Julián del Casal walks down Aguiar Street, heading home in front of San Juan de Dios Park. In his mind, the long census of the music he heard last night at the Conservatory continues to unfold. Then he stumbles and falls into a large mud puddle. Furious, his hand trembles as he trys to rub the brown spots that have rendered his only decent trousers useless. Limping, he gets to his shelter. Havana is a loathsome city: carriages, people, good intentions, everything sinks into the ubiquitous
Mud. At the time of twilight he has already forgiven the city, because, by some mystery, without leaving it he has been able to know the only music worthwhile, that of the ineffable Wagner. It is as if the swan pulling the boat of the paladin Lohengrin, submerges its feathered albas in the potholes that populate the streets of the city.
Music does not occupy in the poet’s work a capital site as is the case with the plastic arts. As a chronicler, he had to frequently review concerts, charitable evenings, lyrical performances; most of these texts make it clear that they were written by obligation and that the author did not freely choose to attend such acts.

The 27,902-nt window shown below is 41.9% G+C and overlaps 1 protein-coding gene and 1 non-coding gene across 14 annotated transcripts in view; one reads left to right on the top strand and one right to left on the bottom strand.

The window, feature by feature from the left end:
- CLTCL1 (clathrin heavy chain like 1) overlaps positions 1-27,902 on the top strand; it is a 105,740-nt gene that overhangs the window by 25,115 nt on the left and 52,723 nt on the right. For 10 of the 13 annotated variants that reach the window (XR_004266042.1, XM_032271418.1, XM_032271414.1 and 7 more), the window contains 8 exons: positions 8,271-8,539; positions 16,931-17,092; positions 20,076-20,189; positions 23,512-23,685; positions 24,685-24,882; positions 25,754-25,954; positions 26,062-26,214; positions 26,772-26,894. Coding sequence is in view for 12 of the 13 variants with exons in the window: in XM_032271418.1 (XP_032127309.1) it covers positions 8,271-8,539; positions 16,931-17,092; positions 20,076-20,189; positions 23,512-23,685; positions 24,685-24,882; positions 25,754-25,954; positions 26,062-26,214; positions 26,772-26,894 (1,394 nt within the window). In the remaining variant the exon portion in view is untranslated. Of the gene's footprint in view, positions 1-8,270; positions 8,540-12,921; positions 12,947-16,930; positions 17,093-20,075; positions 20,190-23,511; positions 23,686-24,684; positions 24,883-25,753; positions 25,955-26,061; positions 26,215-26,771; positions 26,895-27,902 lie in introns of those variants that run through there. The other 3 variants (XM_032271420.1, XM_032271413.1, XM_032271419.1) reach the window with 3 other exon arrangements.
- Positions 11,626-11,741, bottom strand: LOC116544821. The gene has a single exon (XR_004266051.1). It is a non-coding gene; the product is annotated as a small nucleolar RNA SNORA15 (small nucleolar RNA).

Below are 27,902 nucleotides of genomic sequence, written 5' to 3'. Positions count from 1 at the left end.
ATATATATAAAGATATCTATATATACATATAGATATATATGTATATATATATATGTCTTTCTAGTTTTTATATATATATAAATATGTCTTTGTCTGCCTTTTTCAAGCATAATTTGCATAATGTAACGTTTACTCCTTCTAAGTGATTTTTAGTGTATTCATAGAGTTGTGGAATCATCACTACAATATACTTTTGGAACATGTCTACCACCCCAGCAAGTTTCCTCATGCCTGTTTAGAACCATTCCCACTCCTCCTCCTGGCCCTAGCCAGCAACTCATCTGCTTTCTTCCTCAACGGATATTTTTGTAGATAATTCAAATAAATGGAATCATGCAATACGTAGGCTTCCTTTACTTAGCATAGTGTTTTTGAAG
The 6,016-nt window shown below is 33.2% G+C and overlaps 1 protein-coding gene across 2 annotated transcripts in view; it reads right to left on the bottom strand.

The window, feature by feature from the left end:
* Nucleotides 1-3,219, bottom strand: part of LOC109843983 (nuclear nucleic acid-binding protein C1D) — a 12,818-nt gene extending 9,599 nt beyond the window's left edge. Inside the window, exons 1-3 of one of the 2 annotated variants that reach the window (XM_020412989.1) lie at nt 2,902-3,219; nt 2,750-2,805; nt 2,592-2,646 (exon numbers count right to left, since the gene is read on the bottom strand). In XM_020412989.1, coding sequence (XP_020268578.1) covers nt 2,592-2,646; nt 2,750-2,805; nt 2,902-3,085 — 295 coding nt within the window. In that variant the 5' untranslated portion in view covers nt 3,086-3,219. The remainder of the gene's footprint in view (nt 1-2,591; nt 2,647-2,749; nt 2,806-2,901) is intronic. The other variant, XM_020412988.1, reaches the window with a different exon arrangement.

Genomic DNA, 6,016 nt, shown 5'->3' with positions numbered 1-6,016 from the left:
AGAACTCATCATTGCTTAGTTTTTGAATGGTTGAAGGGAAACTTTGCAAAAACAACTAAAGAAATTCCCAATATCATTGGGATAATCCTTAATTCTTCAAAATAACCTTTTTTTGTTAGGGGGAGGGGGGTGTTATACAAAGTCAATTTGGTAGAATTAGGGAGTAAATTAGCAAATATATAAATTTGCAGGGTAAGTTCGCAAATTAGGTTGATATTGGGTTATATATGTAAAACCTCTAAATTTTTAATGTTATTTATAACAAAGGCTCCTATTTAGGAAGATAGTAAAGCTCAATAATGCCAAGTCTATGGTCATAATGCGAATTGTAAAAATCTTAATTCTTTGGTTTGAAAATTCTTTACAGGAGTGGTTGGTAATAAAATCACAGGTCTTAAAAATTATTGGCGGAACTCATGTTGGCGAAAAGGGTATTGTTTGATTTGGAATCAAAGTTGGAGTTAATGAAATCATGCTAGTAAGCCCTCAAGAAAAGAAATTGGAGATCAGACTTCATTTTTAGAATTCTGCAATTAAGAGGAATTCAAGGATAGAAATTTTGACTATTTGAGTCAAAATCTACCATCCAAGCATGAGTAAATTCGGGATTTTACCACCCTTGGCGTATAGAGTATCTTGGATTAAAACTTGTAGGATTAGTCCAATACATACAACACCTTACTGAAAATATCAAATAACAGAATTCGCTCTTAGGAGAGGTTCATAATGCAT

In Havana of its time, in addition to the fashion dances, the musical scene is dominated by opera, not only thanks to the seasons of the Tacón, by foreign companies, but because in most societies and halls of private houses, fans perform fragments of lyrical works and pianists nurture their repertoire of “fantasies” on fashion operas. Only on very special occasions is it possible to assemble a symphony orchestra, it is usual to listen to the toilets of the bands and when someone refers to the most important composers of the century cite Rossini, Bellini, Verdi, when not Offenbach, Auber, Lecoq and other growers of the French operetta and vaudeville, not forgetting Emilio Chueca and other authors of Spanish zarzuelas. The great romantic creators, from Beethoven and Schubert to Chopin and Liszt were only known to a very select minority of melomaniac and the renewing streams in music represented by authors such as Wagner and Debussy, only began to enter concert programs, very slowly, with the advent of the twentieth century.